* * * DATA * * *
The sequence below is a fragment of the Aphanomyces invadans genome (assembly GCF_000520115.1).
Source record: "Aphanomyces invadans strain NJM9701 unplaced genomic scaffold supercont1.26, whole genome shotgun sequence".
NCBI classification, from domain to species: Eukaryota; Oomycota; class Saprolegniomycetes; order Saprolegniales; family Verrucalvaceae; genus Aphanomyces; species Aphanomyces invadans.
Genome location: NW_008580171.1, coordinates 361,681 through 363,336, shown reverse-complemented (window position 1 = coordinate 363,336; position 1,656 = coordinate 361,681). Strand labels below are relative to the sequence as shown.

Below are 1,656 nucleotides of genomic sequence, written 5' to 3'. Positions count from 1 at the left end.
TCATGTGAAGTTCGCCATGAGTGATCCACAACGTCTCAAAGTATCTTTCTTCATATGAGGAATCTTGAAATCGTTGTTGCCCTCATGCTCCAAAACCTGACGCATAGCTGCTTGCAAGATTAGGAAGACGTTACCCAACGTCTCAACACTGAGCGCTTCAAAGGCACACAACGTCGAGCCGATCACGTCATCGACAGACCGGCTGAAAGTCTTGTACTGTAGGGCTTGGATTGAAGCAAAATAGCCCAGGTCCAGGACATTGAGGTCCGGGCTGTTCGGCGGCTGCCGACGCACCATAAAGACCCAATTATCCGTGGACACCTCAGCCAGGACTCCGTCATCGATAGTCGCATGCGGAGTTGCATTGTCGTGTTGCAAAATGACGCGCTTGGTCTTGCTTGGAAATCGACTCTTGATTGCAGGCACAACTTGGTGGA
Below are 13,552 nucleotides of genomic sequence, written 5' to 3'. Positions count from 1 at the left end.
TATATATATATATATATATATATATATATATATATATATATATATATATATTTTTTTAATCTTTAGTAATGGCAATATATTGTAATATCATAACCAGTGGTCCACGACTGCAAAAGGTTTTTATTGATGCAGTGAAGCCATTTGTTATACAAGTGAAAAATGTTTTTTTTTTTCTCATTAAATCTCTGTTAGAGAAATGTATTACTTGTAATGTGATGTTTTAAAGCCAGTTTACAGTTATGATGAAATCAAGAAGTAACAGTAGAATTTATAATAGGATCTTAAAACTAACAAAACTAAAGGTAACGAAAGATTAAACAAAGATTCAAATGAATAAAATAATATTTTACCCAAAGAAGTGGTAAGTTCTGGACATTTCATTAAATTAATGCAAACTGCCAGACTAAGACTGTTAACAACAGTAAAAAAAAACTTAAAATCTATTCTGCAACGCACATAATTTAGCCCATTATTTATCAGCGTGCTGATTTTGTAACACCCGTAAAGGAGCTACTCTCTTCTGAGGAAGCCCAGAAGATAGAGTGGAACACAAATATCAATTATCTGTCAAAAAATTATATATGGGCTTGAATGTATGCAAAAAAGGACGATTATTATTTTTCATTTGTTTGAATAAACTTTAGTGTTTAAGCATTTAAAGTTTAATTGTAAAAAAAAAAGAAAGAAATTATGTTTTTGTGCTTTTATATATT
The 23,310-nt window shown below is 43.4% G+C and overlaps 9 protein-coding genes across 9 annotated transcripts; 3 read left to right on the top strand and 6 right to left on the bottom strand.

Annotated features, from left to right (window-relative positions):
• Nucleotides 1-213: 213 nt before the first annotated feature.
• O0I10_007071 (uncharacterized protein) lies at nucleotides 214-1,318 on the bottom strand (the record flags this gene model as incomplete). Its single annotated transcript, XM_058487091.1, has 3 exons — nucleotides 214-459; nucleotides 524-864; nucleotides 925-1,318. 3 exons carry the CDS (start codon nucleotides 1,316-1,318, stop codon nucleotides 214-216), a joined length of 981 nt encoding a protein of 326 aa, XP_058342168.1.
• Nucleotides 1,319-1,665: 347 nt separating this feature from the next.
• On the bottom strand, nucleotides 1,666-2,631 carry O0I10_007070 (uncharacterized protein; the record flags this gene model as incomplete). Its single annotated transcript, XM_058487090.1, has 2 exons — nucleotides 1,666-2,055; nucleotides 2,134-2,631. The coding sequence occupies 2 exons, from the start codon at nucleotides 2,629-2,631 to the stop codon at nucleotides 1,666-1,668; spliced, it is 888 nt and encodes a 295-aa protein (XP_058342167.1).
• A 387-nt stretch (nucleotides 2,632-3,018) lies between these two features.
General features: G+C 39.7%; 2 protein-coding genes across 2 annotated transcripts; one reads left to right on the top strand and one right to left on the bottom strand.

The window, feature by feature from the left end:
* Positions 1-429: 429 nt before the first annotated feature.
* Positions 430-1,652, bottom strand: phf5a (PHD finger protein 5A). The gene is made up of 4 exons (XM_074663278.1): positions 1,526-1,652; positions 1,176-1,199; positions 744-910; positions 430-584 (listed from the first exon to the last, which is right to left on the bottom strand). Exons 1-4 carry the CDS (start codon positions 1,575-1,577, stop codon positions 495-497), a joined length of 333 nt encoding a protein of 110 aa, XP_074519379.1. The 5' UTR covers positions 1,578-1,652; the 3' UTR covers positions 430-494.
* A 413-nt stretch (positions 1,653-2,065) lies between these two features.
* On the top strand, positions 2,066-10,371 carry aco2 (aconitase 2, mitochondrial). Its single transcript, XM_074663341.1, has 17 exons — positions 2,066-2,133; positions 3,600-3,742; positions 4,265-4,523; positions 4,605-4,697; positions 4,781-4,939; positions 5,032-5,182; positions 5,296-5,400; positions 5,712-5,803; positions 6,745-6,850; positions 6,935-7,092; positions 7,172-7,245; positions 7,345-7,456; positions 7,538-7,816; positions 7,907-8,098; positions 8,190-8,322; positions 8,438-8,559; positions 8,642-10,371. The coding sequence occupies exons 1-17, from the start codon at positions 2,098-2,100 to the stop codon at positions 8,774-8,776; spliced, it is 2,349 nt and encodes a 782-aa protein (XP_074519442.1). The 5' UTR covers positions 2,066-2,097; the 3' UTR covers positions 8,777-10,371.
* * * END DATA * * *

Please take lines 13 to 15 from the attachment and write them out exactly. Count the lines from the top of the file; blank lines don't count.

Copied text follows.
• Nucleotides 1,319-1,665: 347 nt separating this feature from the next.
• On the bottom strand, nucleotides 1,666-2,631 carry O0I10_007070 (uncharacterized protein; the record flags this gene model as incomplete). Its single annotated transcript, XM_058487090.1, has 2 exons — nucleotides 1,666-2,055; nucleotides 2,134-2,631. The coding sequence occupies 2 exons, from the start codon at nucleotides 2,629-2,631 to the stop codon at nucleotides 1,666-1,668; spliced, it is 888 nt and encodes a 295-aa protein (XP_058342167.1).
• A 387-nt stretch (nucleotides 2,632-3,018) lies between these two features.